About Me:

I am a professional Pet Groomer. I have been grooming for 28 years. This Blog is a kind of diary of my work. I wish I had started years ago, writing some of the experiences I have had while grooming. Most days are fun, some can be sad, some can be just down right crazy. If you are a pet owner and come across this blog, I hope it helps you understand how your pet is groomed. If you are a Pet Groomer, I hope you can relate to some of the stories. Maybe even learn a grooming tip or can leave a friendly grooming tip for me. There is always something to learn, no matter how long you have been grooming.

Tuesday, October 26, 2010


For the last year, my daughter and I have been training my son to be a bather.

He is doing a great job.
He is very good with the dogs.
He is gentle and caring.

He is pretty good with drying.
There are just a few things he still needs to work on.

It is driving Jess and I crazy.

We just can not get my son to develop a ROUTINE!

My son is a nice, sweet, caring young man, BUT he does things HIS own way and at HIS own pace.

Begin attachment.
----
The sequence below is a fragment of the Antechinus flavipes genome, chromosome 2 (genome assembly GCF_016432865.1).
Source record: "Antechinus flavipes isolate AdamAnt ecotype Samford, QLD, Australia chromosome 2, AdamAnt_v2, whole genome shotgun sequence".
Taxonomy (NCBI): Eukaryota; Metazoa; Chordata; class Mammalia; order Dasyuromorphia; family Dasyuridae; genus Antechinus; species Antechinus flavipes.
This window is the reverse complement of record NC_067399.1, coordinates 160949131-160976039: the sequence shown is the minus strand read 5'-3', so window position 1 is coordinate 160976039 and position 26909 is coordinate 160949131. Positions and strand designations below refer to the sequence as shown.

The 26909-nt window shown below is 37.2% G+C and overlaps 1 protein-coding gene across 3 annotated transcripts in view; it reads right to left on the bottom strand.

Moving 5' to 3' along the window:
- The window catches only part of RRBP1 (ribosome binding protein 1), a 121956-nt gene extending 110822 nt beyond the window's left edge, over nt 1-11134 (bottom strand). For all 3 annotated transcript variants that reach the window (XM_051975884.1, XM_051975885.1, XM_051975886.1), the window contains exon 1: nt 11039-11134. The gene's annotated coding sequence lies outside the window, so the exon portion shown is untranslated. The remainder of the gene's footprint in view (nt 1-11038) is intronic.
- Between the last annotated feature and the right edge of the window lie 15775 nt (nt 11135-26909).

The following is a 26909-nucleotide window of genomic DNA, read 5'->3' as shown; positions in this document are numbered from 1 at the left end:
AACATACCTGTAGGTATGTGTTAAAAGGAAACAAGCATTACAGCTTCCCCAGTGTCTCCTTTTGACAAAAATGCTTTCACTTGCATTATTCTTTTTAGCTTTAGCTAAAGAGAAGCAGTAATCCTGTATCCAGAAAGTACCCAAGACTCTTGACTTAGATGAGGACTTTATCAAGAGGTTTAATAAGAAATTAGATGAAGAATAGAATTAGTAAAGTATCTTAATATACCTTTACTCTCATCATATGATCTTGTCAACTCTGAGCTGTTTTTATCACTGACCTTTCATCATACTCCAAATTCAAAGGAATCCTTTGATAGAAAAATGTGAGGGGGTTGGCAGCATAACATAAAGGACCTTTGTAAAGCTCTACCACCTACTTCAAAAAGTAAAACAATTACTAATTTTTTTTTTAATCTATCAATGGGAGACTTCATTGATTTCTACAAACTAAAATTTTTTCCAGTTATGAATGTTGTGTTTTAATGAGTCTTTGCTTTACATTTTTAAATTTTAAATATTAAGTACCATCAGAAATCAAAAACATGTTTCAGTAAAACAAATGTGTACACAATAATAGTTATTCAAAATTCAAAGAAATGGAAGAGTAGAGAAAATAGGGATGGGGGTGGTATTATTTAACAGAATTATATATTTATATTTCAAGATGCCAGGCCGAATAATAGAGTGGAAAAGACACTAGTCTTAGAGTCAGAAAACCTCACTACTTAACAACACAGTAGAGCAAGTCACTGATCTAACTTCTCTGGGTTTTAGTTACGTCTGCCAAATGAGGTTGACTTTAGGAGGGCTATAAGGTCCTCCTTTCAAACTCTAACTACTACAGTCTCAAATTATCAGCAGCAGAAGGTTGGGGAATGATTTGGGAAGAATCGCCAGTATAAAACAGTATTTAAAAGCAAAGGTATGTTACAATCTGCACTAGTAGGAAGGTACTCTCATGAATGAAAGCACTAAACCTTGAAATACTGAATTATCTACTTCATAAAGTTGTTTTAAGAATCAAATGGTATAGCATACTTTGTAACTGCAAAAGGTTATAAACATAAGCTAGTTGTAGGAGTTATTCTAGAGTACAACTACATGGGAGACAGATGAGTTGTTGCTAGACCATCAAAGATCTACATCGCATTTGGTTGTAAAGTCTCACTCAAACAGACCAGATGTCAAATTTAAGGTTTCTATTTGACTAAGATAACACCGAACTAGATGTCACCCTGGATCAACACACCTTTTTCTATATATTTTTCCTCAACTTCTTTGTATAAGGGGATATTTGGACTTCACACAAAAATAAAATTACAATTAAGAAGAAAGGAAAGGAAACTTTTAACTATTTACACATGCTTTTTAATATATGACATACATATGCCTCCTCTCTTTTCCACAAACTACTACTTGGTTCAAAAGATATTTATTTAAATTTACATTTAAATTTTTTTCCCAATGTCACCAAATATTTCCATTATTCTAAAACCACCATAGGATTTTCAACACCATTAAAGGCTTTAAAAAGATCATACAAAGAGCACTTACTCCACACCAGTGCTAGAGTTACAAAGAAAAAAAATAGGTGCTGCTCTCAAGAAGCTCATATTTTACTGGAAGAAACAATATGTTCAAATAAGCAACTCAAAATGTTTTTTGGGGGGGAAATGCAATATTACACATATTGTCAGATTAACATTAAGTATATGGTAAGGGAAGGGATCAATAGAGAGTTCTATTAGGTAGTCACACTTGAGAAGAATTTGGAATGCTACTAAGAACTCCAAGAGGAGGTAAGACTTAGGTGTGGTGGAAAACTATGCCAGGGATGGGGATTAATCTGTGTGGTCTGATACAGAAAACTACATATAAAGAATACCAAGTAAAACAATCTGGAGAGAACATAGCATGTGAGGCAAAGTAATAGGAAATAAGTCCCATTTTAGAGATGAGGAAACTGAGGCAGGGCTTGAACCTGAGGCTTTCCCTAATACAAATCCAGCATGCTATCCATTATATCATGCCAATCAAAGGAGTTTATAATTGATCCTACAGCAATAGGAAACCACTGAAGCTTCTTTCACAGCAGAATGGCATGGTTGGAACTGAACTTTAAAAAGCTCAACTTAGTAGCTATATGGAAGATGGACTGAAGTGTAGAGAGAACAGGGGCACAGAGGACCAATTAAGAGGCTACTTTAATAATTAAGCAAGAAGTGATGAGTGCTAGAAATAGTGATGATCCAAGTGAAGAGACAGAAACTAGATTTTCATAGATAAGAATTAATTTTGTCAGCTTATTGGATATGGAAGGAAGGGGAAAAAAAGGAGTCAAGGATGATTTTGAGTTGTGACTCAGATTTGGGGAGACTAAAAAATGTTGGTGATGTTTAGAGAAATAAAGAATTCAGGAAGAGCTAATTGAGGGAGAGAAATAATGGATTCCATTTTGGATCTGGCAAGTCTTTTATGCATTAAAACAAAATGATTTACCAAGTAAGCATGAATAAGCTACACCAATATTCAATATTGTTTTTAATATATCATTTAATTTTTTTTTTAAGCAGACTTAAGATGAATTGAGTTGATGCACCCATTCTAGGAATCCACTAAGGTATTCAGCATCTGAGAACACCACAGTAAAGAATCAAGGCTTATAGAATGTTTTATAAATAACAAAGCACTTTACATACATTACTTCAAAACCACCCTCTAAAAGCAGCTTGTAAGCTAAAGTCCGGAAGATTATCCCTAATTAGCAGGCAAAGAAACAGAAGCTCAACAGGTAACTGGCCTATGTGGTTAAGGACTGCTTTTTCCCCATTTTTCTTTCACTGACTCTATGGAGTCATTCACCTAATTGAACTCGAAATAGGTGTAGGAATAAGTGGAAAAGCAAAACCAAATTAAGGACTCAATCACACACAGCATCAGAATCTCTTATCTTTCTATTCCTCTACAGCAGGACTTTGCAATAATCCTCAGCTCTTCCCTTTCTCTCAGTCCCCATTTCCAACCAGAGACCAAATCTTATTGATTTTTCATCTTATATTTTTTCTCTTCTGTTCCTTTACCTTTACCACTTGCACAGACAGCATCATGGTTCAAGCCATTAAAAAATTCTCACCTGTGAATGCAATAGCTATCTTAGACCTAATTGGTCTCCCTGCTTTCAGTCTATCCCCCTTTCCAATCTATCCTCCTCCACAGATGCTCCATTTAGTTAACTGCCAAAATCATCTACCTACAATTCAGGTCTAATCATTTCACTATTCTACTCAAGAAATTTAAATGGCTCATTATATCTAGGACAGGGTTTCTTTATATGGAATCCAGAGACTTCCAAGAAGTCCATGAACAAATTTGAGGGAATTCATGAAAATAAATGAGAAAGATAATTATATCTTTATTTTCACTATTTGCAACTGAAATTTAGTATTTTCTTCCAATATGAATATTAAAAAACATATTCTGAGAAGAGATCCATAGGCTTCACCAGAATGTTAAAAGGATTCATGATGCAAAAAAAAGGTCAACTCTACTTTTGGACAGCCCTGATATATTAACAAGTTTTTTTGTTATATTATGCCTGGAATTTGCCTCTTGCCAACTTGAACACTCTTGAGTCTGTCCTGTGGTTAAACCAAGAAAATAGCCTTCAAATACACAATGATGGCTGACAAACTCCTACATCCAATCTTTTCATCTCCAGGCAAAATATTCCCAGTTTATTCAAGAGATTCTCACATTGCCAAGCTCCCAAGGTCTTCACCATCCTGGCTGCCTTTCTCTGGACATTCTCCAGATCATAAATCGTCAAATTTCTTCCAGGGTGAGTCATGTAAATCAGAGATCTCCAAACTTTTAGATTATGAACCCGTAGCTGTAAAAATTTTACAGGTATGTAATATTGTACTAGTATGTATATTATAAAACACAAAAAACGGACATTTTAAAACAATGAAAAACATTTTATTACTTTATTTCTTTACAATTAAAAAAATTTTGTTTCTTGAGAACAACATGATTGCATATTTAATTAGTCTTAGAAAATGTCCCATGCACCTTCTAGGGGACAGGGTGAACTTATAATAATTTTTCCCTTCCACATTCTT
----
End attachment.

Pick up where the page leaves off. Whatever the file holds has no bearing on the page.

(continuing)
Really, could anyone look more relaxed as they are drying a Golden?

Don't get me wrong, I am glad he has a laid back personality, but there are just some times I want to give him a good swift kick in the bottom to get him moving just a little faster.

I have been telling him that if he just developed a good routine, that he could use on every dog, it would automatically help him to speed up.

I can not tell you when I first developed my routine with grooming.
I may have read it somewhere.
I know that I learned pretty early on in my grooming career that a routine made my life easier. 
My routine has changed a few times over the years.
Two things that helped me were, routine and timing myself.
This is what I am trying to get my son to understand.
I do not expect him to use my routine to a tee, I just want him to use some kind of routine.
That way if he stops in the middle of a bath for some reason, he can always pick up again and know what he has done already and what he hasn't.

This is my routine: